Routon Mounds

After weeks of a busy schedule and rainy weather, I was finally able to get back to the ancient mounds last week.  I again had the honor of spending the day with Dr. Joe Saunders who recently retired as our regional archaeologist.  Joe knows more about the mounds of this area than anyone.

One of our stops was the Routon Mounds which are between Harrisonburg and Jonesville, La.  We’d been there last fall but on this trip the trees were bare and the mounds were more visible.

The Routon Mound site is one of the largest Coles Creek mound groups in this area.  Charcoal samples date to between AD 1050 and 1150.  There are 7 mounds on the site, some small with a gentle slope and others, like the largest, Mound B, are much taller and more majestic.  Mound B is 23 feet high and about 230 feet square at its base.  There is a small cemetery at its summit which is about 65 by 50 ft.

The mounds sit adjacent to the Ouachita River and are beautifully laid out.  The land is now used as a pasture and cattle graze the area.  When the landowners asked the archaeologists what they could do to help preserve the mounds, the quick reply was to build a fence around the large mound to protect it from the cattle’s hooves.  They did so immediately.  If only all the landowners were so caring and so responsible.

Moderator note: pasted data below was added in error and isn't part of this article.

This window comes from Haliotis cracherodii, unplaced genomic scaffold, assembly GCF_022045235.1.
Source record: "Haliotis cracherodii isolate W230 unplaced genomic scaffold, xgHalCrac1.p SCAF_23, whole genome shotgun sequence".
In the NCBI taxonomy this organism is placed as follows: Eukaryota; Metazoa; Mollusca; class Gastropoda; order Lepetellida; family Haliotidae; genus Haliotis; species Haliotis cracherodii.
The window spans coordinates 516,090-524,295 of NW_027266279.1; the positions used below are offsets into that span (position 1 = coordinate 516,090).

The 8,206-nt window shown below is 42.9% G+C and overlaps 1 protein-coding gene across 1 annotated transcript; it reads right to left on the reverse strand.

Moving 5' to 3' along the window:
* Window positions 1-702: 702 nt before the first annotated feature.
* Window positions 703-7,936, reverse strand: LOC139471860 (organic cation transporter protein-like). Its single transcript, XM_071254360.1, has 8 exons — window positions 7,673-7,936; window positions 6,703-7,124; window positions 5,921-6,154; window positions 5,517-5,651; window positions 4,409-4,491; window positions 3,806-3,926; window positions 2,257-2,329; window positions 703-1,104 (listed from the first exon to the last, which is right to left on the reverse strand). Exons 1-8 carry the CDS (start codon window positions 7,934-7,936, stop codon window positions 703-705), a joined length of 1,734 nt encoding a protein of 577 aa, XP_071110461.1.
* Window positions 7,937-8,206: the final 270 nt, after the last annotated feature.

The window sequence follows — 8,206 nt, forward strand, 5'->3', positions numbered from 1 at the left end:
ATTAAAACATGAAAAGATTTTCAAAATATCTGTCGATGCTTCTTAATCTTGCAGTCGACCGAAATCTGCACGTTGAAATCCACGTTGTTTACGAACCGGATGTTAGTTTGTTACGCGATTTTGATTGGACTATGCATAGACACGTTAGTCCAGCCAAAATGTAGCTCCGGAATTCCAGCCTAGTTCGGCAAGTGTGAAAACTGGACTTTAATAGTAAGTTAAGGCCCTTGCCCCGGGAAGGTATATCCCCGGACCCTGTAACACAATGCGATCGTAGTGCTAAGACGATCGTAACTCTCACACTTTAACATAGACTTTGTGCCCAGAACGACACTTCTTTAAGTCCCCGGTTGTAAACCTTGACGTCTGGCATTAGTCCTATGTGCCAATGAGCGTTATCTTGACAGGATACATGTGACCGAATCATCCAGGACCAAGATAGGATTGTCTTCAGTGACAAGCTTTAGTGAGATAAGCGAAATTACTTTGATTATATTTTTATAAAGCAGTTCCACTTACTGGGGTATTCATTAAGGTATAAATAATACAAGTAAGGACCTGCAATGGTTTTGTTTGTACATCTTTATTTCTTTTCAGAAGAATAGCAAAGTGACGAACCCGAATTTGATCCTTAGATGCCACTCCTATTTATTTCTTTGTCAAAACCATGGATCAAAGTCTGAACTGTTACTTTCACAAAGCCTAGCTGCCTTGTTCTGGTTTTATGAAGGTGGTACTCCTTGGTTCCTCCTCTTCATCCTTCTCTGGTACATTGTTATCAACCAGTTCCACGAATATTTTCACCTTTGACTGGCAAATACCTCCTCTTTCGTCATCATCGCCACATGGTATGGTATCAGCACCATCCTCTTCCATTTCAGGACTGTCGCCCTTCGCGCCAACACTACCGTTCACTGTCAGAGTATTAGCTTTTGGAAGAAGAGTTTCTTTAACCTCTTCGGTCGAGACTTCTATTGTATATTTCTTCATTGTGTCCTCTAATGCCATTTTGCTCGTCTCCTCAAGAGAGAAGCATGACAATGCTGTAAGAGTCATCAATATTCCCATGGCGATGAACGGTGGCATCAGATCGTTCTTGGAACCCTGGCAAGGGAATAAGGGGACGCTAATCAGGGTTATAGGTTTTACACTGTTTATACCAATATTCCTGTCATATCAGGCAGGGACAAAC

There is a large plaza that stretches between Mound A and Mound B.  Our visit took place during perfect snake weather, a warmish spring day, so I was careful to watch the grass for reptiles along with the ever-present bull nettle and cow patties.   When the site was active, the plaza would have been swept clean and would have been the place for ceremonies and, possibly, games.

Looking north from Mound B to Mound A.

According to the Driving Trail Guide, two smaller mounds form an equilateral triangle with Mound B on its southern plaza.  Coincidence?  Careful planning?  I don’t know.

We wandered around the area, soaking up the surroundings.  A hawk flew overhead.  The river flowed past us, just as it had centuries ago.  The ancient people who once lived there, built there, were gone.  But that didn’t stop us from listening and looking for them anyway.

Dr. Joe Saunders, Mound B.

Thanks to brothers Clarence and Harold Routon for their permission to visit and photograph the mounds and for taking such good care of them.

About Jenny Ellerbe

I am a photographer living, and working, in northeastern Louisiana.
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One Response to Routon Mounds

  1. Denise says:

    A happy story of protected mounds. The image of Joe so sweet.

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